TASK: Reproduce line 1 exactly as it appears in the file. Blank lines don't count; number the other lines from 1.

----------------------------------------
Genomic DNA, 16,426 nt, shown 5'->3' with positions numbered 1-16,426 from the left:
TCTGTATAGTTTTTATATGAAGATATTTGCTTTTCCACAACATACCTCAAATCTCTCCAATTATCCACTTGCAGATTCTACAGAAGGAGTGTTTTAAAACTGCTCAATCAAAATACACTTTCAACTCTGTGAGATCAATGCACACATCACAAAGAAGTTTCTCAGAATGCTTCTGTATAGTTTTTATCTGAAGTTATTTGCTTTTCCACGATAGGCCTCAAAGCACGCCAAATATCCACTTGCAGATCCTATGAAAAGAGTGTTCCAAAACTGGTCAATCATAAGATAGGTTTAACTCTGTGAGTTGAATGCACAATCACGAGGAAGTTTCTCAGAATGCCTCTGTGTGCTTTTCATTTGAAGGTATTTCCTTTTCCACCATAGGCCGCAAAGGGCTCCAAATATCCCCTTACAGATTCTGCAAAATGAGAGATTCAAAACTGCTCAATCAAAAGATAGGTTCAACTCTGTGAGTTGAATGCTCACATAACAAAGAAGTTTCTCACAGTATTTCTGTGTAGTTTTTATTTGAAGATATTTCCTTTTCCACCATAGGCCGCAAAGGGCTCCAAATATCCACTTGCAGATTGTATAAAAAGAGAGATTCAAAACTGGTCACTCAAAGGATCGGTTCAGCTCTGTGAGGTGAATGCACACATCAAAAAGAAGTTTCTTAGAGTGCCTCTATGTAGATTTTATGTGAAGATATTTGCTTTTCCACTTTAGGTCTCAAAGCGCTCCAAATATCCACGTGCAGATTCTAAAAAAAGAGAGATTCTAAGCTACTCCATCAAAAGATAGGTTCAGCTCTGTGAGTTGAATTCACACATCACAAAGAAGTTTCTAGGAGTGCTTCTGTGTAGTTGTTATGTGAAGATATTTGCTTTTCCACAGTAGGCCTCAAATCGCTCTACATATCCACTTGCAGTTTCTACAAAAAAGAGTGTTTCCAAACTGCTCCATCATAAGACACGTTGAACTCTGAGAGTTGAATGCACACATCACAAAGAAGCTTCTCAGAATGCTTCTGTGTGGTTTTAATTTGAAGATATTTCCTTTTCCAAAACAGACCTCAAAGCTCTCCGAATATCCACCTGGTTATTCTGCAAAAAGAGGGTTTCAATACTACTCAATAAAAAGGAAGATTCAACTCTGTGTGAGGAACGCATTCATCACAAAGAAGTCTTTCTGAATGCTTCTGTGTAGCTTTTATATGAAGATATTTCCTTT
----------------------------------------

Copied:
Genomic DNA, 16,426 nt, shown 5'->3' with positions numbered 1-16,426 from the left: